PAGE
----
Can Someone File a Claim on My Car Insurance Without Me Knowing?

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ByMark Fitzpatrick
Edited byJonathan Ramos
ByMark Fitzpatrick
Edited byJonathan Ramos

Updated: May 20, 2024

Advertising & Editorial Disclosure

When a claim is filed against your car insurance, it's routine for your insurance company to contact you quickly. This immediate communication is part of the standard procedure to keep you informed.

Your insurance company is unlikely to move forward with a claim without informing you. They operate as a for-profit entity and their bottom line matters. This means they won't hastily payout a claim. Even if there's a police report, your insurance provider will typically involve an adjuster and conduct a thorough investigation before making any decisions.

Key Takeaways

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If someone files a claim against your car insurance, your insurance provider will typically notify you promptly, even if you weren't initially aware of the incident.

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In cases of fraudulent or false claims, gather evidence, notify your insurer, cooperate with investigations and consider seeking legal counsel to protect your rights.

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Insurance companies have systematic processes in place to verify claims, involving claim adjusters, witness statements, police reports and expert opinions to ensure the validity of claims and determine appropriate compensation.

Why Trust MoneyGeek? We ensure that MoneyGeek's content meets our highest editorial standards by carefully scrutinizing it. Throughout each stage, our team writes, checks facts, edits and reviews the content produced to generate accurate information.

How Can Someone Make a Claim on Your Insurance Without You Knowing?

Being involved in a minor accident or causing unnoticed damage to another vehicle can lead to unexpected insurance claims against you. Whether it's a fender bender you thought was insignificant, a third-party claim filed directly with your insurer or a situation where your insurance details were obtained through official channels, formal claims can be made against your insurance.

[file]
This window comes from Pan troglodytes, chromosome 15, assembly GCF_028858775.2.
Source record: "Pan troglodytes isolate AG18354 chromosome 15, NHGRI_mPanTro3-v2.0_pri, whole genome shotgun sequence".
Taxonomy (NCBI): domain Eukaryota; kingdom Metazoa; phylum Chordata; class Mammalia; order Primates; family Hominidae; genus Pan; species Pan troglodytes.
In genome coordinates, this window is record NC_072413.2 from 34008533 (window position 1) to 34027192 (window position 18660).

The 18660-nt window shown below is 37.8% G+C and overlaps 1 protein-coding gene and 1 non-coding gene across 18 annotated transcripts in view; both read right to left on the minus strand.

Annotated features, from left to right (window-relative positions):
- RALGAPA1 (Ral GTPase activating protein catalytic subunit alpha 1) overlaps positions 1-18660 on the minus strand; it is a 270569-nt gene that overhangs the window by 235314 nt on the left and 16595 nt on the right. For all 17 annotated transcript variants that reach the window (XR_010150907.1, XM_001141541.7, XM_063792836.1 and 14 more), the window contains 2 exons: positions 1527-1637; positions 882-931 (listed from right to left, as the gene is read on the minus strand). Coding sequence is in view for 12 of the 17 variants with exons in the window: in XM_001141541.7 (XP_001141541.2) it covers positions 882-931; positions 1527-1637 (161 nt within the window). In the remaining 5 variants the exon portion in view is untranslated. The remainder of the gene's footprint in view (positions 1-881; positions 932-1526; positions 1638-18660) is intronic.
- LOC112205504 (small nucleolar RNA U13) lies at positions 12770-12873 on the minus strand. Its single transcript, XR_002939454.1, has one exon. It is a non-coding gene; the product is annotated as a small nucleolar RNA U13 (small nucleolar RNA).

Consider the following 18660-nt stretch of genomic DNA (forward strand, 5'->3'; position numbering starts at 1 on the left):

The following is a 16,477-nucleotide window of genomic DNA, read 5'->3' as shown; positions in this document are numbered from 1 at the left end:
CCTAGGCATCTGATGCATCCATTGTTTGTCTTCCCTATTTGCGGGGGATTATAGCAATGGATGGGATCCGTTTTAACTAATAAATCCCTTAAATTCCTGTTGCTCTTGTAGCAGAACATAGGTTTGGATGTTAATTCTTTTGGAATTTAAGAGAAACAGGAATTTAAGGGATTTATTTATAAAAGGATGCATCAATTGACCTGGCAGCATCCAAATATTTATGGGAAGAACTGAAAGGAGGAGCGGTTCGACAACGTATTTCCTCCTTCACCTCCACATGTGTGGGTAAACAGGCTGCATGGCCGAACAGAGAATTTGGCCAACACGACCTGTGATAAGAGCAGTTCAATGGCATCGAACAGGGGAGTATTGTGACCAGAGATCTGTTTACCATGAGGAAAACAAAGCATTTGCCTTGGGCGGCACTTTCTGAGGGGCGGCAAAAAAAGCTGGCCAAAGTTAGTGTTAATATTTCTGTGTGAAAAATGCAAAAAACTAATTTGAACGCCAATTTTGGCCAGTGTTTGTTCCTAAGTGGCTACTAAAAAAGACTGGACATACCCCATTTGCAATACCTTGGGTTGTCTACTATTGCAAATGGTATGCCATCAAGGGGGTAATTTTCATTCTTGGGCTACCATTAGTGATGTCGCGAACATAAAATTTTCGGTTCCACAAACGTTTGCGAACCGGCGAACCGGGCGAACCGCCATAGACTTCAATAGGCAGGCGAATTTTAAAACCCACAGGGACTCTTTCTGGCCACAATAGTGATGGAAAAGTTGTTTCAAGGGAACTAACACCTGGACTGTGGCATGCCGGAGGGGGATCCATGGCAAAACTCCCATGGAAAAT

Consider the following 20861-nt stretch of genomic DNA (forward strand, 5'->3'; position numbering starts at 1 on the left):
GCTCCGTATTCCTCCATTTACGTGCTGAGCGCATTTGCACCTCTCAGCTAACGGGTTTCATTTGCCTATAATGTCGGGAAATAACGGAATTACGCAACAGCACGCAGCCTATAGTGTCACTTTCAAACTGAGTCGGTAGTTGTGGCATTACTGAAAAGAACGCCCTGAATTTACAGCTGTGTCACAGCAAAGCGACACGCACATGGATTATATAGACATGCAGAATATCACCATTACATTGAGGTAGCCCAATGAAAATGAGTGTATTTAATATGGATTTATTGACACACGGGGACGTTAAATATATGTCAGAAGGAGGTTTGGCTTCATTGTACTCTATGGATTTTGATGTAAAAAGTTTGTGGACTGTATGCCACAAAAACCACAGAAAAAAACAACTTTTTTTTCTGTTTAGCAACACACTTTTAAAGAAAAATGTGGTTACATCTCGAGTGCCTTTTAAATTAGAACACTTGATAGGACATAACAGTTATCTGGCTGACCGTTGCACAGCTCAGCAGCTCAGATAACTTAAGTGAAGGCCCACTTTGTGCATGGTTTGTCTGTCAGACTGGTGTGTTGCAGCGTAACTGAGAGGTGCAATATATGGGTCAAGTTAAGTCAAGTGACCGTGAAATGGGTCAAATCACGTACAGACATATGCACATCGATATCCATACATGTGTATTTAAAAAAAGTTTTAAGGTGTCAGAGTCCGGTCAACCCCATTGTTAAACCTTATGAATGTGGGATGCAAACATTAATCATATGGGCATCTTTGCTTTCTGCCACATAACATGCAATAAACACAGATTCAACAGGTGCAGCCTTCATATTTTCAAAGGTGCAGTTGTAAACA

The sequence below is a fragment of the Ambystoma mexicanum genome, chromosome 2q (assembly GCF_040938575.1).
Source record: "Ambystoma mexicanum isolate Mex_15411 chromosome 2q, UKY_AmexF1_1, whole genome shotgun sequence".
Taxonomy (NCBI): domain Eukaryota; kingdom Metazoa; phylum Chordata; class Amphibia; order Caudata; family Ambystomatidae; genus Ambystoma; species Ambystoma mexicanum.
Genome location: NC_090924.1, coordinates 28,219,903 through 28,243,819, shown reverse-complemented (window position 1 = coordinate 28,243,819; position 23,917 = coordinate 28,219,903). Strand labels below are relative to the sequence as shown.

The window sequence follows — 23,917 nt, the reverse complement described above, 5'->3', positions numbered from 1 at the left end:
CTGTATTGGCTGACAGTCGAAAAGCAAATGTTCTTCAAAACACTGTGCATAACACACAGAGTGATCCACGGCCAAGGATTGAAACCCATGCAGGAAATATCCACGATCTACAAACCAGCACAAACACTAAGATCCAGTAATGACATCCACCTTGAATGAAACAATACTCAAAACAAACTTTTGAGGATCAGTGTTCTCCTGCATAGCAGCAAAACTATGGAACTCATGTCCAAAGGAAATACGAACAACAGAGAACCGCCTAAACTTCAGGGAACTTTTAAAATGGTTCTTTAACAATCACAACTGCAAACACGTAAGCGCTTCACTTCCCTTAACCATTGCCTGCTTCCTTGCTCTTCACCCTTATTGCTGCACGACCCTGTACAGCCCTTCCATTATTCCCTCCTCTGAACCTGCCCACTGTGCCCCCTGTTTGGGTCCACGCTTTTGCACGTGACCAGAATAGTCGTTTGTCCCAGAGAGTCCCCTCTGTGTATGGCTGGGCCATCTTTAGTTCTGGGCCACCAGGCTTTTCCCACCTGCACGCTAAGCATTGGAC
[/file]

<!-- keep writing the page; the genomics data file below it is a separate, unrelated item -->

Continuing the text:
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    You were involved in an accident and shared insurance details

    • Imagine you're involved in a minor fender bender. You might think there's no significant damage and decide to leave without formally exchanging information. However, if you left any identifiable details behind (like a note or a witness saw your license plate), the other party can use that to file a claim.
    • Even minor damages can sometimes lead to expensive repairs. If the other party decides to fix their vehicle and files a claim — even if you initially agreed to settle it on your own — your insurance premiums could increase if you're found at fault.
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    Someone filed a third-party claim against you

    • In some jurisdictions, if you're deemed responsible for an accident, the injured party can directly approach your insurance company for compensation without notifying you first.
    • This can be a surprise, especially if you thought the accident was minor or not your fault. Your insurance company will investigate the claim, which might involve taking statements from both parties and any witnesses.
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    The other driver got your insurance information from the DMV, police or insurer

    • If an individual believes you're responsible for damages or injuries but doesn't have your insurance details, they might obtain them through official channels like the DMV, police reports or by contacting their own insurance provider.
    • Such claims can be more formal and might involve legal processes. Cooperating with your insurance company and providing any necessary documentation or evidence is essential.
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    You weren’t aware of an accident or damage

    • Let's say you accidentally scrape a parked car but don't notice the damage. The owner of the damaged car can note your vehicle's registration details and file a claim against your insurance.
    • Even if you weren't aware of the damage, you could still be held liable. It's always a good idea to check for any potential damages in tight parking situations or if you feel you might have made contact with another vehicle.

Do You Need To Tell Your Insurance Provider About Accidents?

Some insurance policies mandate that all accidents be reported, regardless of who's at fault. Additionally, in certain jurisdictions, there are legal requirements to inform your insurer about accidents, especially if they involve injuries or significant damage.

Reporting is not just about compliance; it's a protective measure. Having a record can be beneficial if the other party decides to file a claim against you. Accidents can sometimes reveal more damage over time, so informing your insurer keeps your options open for future claims.

While some fear a rise in premiums after reporting, the consequences of not informing your insurer might be more problematic. It's often wise to keep your insurer in the loop about any accident, no matter how minor it may seem.

What Happens When Someone Files an Insurance Claim Against You?

If you were involved in an accident, you should expect someone to file a claim against your insurance. In the best case — you took photos, have complete documentation and exchanged insurance information with the other driver. Whether or not you’ll be filing (or expecting) a claim, you also might’ve let your insurer know that you were in an accident.